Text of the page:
Vaccine Birth 1mo 2 mos 4 mos 6 mos 9mos 12 mos 15 mos
Hepatitis B (HepB) 1st dose ←2nd dose→   ←3rd dose→
(RV) RV1 (2-dose series); RV5 (3-dose series)
    1st dose 2nd dose See notes      
Diphtheria, tetanus, & acellular pertussis 
(DTaP: <7 yrs)
    1st dose 2nd dose 3rd dose   ←4th dose→
Haemophilus influenzae type b 
    1st dose 2nd dose See notes   ←3rd or 4th dose,
See notes
Pneumococcal conjugate 
    1st dose 2nd dose 3rd dose   ←4th dose→
Inactivated poliovirus 
(IPV: <18 yrs)
    1st dose 2nd dose ←3rd dose→
Influenza (IIV4)          Annual vaccination 1 or 2 doses

Influenza (LAIV4) 
Measles, mumps, rubella 
        See notes ←1st dose→
            ←1st dose→
Hepatitis A 
        See notes ←2-dose series, See notes
Tetanus, diphtheria, & acellular pertussis 
(Tdap: ≥7 yrs)
Human papillomavirus 
(MenACWY-D ≥9 mos, MenACWY-CRM ≥2 mos, MenACWY-TT ≥2years)
    See notes
Meningococcal B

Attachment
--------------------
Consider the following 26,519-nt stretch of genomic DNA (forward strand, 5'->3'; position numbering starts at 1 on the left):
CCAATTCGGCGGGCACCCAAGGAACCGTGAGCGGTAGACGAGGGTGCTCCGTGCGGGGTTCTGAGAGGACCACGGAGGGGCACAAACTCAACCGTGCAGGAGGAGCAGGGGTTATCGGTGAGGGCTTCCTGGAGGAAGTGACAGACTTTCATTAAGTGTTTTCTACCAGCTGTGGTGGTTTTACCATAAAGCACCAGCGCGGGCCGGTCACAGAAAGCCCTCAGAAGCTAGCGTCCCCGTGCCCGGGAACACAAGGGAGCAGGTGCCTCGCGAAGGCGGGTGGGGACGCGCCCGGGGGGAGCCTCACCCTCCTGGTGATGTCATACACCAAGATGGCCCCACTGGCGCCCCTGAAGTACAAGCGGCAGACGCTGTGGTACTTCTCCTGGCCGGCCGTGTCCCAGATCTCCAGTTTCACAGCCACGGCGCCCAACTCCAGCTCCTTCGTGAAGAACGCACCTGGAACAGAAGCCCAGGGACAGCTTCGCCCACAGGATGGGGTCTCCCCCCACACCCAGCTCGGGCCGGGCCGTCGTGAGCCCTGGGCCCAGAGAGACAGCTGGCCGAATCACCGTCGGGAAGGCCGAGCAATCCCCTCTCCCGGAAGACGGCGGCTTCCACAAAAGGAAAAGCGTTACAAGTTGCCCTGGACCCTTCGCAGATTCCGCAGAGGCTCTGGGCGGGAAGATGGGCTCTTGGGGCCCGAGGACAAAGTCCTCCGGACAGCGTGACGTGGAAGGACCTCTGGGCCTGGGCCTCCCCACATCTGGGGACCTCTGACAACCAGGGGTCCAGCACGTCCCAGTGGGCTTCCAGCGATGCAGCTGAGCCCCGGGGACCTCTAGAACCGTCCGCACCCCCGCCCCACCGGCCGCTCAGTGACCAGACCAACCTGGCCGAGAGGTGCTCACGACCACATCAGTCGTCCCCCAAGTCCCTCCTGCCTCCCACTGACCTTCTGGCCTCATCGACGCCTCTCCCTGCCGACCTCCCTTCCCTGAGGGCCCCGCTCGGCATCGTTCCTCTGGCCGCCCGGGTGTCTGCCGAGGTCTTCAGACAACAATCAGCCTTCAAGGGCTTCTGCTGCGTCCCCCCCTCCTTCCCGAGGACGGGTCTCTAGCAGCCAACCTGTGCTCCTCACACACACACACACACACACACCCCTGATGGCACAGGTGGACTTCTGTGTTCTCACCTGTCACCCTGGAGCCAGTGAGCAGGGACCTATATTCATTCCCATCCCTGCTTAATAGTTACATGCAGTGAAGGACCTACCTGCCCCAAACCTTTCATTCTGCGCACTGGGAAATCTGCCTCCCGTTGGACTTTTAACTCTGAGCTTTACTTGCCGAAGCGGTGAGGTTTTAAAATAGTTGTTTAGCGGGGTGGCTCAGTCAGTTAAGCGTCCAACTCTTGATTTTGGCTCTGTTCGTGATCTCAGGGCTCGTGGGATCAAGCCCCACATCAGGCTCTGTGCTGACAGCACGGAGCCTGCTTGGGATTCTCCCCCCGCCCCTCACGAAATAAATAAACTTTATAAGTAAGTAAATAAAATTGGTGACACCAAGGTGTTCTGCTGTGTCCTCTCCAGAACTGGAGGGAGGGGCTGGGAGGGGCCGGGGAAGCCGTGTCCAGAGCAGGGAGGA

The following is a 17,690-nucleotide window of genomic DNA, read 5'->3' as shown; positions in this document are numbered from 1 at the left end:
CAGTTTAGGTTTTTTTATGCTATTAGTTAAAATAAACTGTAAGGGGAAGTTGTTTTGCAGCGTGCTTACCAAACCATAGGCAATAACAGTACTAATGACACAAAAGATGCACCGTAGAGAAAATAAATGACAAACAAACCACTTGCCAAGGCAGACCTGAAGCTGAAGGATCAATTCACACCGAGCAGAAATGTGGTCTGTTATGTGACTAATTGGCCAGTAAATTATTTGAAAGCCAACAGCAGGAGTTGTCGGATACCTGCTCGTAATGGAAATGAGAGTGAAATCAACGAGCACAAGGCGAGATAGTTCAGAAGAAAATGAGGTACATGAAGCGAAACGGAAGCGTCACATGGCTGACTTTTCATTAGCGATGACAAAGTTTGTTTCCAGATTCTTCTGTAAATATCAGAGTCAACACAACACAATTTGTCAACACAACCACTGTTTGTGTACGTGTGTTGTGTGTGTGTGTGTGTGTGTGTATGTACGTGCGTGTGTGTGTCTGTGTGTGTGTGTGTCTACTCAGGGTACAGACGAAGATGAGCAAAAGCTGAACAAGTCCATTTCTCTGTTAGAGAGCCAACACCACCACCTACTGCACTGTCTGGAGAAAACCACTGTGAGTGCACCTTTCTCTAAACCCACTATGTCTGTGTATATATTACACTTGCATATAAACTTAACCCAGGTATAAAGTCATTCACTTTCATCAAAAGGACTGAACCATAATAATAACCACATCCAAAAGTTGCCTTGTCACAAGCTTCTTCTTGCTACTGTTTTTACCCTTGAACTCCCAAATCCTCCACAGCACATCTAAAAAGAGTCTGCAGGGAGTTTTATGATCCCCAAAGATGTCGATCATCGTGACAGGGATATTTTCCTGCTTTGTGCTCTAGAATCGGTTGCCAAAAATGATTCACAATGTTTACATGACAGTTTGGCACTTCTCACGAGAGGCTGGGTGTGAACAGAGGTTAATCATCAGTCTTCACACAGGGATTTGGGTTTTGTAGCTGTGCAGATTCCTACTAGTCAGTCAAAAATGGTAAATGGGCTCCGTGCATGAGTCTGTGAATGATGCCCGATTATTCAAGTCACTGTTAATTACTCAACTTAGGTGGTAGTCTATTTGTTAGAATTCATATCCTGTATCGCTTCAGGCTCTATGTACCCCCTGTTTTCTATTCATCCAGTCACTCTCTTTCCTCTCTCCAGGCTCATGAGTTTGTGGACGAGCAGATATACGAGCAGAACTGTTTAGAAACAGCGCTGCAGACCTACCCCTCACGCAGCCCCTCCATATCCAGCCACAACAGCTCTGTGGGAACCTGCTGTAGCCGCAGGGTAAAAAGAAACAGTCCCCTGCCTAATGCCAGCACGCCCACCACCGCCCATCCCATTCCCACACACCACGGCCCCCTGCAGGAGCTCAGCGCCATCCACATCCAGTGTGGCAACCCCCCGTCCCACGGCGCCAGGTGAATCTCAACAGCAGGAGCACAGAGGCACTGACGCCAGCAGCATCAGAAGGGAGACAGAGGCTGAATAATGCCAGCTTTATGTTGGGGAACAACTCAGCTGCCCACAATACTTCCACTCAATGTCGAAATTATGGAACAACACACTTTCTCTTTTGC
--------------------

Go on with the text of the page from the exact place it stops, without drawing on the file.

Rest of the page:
(MenB-4C, MenB-FHbp)
Pneumococcal polysaccharide 
(DEN4CYD; 9-16 yrs)

Measles, mumps, and rubella vaccination
(minimum age: 12 months for routine vaccination)

*2-dose series at age 12–15 months, age 4–6 years
*MMR or MMRV may be administered
Note: For dose 1 in children age 12–47 months, it is recommended to administer MMR and varicella vaccines separately. MMRV may be used if parents or caregivers express a preference.

What Is Polio?
Polio is an infection caused by a virus that can lead to permanent paralysis.

IPV Immunization Schedule
Children usually get the inactivated poliovirus vaccine (IPV) at ages 2 months, 4 months, 6–18 months, and 4–6 years.

Sometimes IPV is given in a combination vaccine along with other vaccines. In this case, a child might receive a fifth dose of IPV. This is safe.